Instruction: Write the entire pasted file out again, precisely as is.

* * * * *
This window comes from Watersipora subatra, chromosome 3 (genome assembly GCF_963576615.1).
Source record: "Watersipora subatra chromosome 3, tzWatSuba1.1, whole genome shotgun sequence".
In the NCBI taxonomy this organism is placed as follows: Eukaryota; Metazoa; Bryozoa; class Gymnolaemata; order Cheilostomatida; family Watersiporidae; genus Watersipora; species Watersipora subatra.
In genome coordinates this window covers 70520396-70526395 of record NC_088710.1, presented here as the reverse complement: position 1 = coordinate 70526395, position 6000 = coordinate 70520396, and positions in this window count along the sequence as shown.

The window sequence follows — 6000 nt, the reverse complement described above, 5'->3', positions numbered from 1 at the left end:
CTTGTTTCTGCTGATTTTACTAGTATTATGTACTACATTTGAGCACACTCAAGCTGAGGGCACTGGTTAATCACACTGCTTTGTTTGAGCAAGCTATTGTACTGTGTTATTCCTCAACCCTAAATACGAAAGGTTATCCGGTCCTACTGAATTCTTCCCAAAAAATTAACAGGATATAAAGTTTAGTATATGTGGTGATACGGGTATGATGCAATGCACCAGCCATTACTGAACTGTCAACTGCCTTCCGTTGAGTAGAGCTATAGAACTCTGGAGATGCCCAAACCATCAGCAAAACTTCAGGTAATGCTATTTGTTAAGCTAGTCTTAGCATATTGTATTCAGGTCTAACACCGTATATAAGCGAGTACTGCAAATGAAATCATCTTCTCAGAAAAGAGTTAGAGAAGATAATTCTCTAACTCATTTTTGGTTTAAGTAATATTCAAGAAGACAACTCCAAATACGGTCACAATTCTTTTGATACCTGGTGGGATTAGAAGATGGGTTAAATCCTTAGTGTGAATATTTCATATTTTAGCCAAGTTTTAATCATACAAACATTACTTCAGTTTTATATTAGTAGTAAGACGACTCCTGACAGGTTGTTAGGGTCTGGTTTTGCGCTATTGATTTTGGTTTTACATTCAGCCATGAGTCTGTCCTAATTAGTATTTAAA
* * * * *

This window comes from Watersipora subatra, chromosome 3 (genome assembly GCF_963576615.1).
Source record: "Watersipora subatra chromosome 3, tzWatSuba1.1, whole genome shotgun sequence".
In the NCBI taxonomy this organism is placed as follows: Eukaryota; Metazoa; Bryozoa; class Gymnolaemata; order Cheilostomatida; family Watersiporidae; genus Watersipora; species Watersipora subatra.
In genome coordinates this window covers 70520396-70526395 of record NC_088710.1, presented here as the reverse complement: position 1 = coordinate 70526395, position 6000 = coordinate 70520396, and positions in this window count along the sequence as shown.

The window sequence follows — 6000 nt, the reverse complement described above, 5'->3', positions numbered from 1 at the left end:
CTTGTTTCTGCTGATTTTACTAGTATTATGTACTACATTTGAGCACACTCAAGCTGAGGGCACTGGTTAATCACACTGCTTTGTTTGAGCAAGCTATTGTACTGTGTTATTCCTCAACCCTAAATACGAAAGGTTATCCGGTCCTACTGAATTCTTCCCAAAAAATTAACAGGATATAAAGTTTAGTATATGTGGTGATACGGGTATGATGCAATGCACCAGCCATTACTGAACTGTCAACTGCCTTCCGTTGAGTAGAGCTATAGAACTCTGGAGATGCCCAAACCATCAGCAAAACTTCAGGTAATGCTATTTGTTAAGCTAGTCTTAGCATATTGTATTCAGGTCTAACACCGTATATAAGCGAGTACTGCAAATGAAATCATCTTCTCAGAAAAGAGTTAGAGAAGATAATTCTCTAACTCATTTTTGGTTTAAGTAATATTCAAGAAGACAACTCCAAATACGGTCACAATTCTTTTGATACCTGGTGGGATTAGAAGATGGGTTAAATCCTTAGTGTGAATATTTCATATTTTAGCCAAGTTTTAATCATACAAACATTACTTCAGTTTTATATTAGTAGTAAGACGACTCCTGACAGGTTGTTAGGGTCTGGTTTTGCGCTATTGATTTTGGTTTTACATTCAGCCATGAGTCTGTCCTAATTAGTATTTAAA